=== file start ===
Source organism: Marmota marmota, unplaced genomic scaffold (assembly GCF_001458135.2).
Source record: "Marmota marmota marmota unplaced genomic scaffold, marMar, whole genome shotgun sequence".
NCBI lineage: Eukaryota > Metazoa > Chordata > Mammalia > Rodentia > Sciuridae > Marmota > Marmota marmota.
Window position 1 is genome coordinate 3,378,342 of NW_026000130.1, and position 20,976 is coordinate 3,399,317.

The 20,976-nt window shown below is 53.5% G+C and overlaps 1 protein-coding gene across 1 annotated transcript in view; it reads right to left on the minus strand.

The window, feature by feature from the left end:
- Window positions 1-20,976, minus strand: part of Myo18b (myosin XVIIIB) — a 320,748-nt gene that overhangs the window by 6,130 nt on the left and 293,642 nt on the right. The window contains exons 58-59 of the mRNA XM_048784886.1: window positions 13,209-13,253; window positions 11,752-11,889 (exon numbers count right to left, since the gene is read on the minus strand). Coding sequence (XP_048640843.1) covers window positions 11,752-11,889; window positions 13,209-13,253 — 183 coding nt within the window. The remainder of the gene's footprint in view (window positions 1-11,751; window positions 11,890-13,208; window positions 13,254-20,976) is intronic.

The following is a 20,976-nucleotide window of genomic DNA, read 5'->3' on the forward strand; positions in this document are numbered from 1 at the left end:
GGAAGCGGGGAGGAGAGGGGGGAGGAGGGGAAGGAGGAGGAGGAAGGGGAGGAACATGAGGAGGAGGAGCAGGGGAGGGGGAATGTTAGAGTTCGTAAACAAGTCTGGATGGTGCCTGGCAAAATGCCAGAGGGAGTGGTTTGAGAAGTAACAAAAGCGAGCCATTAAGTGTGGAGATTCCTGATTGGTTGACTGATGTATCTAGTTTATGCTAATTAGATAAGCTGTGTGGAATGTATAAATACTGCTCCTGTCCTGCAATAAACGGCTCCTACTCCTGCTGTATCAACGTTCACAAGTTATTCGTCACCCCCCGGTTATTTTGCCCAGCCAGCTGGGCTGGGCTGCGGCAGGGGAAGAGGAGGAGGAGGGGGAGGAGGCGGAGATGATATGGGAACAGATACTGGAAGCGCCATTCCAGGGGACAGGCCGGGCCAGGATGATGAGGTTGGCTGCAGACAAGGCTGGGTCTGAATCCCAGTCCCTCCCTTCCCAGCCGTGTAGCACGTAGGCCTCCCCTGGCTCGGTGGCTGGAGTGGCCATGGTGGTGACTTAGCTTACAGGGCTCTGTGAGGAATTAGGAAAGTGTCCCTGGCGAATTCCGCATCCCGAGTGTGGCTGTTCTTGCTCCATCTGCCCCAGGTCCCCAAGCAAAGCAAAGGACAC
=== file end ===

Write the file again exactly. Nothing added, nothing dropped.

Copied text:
Source organism: Marmota marmota, unplaced genomic scaffold (assembly GCF_001458135.2).
Source record: "Marmota marmota marmota unplaced genomic scaffold, marMar, whole genome shotgun sequence".
NCBI lineage: Eukaryota > Metazoa > Chordata > Mammalia > Rodentia > Sciuridae > Marmota > Marmota marmota.
Window position 1 is genome coordinate 3,378,342 of NW_026000130.1, and position 20,976 is coordinate 3,399,317.

The 20,976-nt window shown below is 53.5% G+C and overlaps 1 protein-coding gene across 1 annotated transcript in view; it reads right to left on the minus strand.

The window, feature by feature from the left end:
- Window positions 1-20,976, minus strand: part of Myo18b (myosin XVIIIB) — a 320,748-nt gene that overhangs the window by 6,130 nt on the left and 293,642 nt on the right. The window contains exons 58-59 of the mRNA XM_048784886.1: window positions 13,209-13,253; window positions 11,752-11,889 (exon numbers count right to left, since the gene is read on the minus strand). Coding sequence (XP_048640843.1) covers window positions 11,752-11,889; window positions 13,209-13,253 — 183 coding nt within the window. The remainder of the gene's footprint in view (window positions 1-11,751; window positions 11,890-13,208; window positions 13,254-20,976) is intronic.

The following is a 20,976-nucleotide window of genomic DNA, read 5'->3' on the forward strand; positions in this document are numbered from 1 at the left end:
GGAAGCGGGGAGGAGAGGGGGGAGGAGGGGAAGGAGGAGGAGGAAGGGGAGGAACATGAGGAGGAGGAGCAGGGGAGGGGGAATGTTAGAGTTCGTAAACAAGTCTGGATGGTGCCTGGCAAAATGCCAGAGGGAGTGGTTTGAGAAGTAACAAAAGCGAGCCATTAAGTGTGGAGATTCCTGATTGGTTGACTGATGTATCTAGTTTATGCTAATTAGATAAGCTGTGTGGAATGTATAAATACTGCTCCTGTCCTGCAATAAACGGCTCCTACTCCTGCTGTATCAACGTTCACAAGTTATTCGTCACCCCCCGGTTATTTTGCCCAGCCAGCTGGGCTGGGCTGCGGCAGGGGAAGAGGAGGAGGAGGGGGAGGAGGCGGAGATGATATGGGAACAGATACTGGAAGCGCCATTCCAGGGGACAGGCCGGGCCAGGATGATGAGGTTGGCTGCAGACAAGGCTGGGTCTGAATCCCAGTCCCTCCCTTCCCAGCCGTGTAGCACGTAGGCCTCCCCTGGCTCGGTGGCTGGAGTGGCCATGGTGGTGACTTAGCTTACAGGGCTCTGTGAGGAATTAGGAAAGTGTCCCTGGCGAATTCCGCATCCCGAGTGTGGCTGTTCTTGCTCCATCTGCCCCAGGTCCCCAAGCAAAGCAAAGGACAC